I am interested in the dynamics of cultural transmission, especially in diffusion of religious innovations (concepts and practices) across a population. In my dissertation, I am targeting this issue while studying and modelling the development of Christian meal practices in the first four centuries CE across the Roman Mediterranean.
Tarik Hadzibeganovic is a complex systems researcher and cognitive scientist interested in all challenging topics of mathematical and computational modeling, in both basic and applied sciences. His particular focus has been on several open questions in evolutionary game theory, behavioral mathematical epidemiology, sociophysics, network theory, and episodic memory research. When addressing these questions, he combines mathematical, statistical, and agent-based modeling methods with laboratory behavioral experiments and Big Data analytics.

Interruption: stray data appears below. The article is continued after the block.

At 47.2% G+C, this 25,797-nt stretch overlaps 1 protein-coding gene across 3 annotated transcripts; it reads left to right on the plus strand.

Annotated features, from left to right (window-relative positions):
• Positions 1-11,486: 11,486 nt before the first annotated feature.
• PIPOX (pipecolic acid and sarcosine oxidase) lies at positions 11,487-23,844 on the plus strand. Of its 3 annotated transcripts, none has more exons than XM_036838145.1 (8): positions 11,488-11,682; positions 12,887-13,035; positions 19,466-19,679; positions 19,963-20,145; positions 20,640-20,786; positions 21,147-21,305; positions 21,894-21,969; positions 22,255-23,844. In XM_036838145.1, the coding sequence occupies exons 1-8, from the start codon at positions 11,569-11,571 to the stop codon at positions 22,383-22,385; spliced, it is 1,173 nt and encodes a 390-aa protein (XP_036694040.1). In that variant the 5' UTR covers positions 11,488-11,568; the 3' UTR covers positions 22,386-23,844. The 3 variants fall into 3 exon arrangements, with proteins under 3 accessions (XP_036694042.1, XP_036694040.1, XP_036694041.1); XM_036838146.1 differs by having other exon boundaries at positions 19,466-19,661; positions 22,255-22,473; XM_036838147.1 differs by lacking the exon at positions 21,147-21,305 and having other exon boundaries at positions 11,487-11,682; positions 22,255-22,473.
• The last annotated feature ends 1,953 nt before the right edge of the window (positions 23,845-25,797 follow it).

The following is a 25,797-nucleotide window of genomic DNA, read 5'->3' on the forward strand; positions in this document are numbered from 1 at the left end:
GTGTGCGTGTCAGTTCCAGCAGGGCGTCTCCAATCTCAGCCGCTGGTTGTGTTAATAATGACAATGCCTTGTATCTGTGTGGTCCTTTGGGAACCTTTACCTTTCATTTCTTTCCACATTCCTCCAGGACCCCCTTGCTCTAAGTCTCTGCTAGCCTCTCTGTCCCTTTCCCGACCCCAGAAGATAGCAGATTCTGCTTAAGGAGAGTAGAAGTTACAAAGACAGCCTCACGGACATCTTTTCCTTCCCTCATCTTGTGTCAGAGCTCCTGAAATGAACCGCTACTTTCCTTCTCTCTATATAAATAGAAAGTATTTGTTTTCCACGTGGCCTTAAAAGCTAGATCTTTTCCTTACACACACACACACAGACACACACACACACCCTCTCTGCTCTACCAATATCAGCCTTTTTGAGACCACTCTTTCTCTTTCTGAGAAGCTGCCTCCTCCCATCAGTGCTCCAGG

I am a Professor in the School of Sustainability and the Director of the Center for Behavior, Institutions and the Environment. I want to understand how people solve collective problems at different levels of scale, especially those problems related to sustainability of our environment. Our society experience unprecedented challenged to sustain common resource for future generations at a scale we have never experienced before. What makes groups cooperate? What is the role of information? How does the ecological context affect the social fabric? How do they deal with a changing environment? How can we use these insight to address global challenges? To do this research I combine behavioral experiments, agent-based modeling and case study analysis.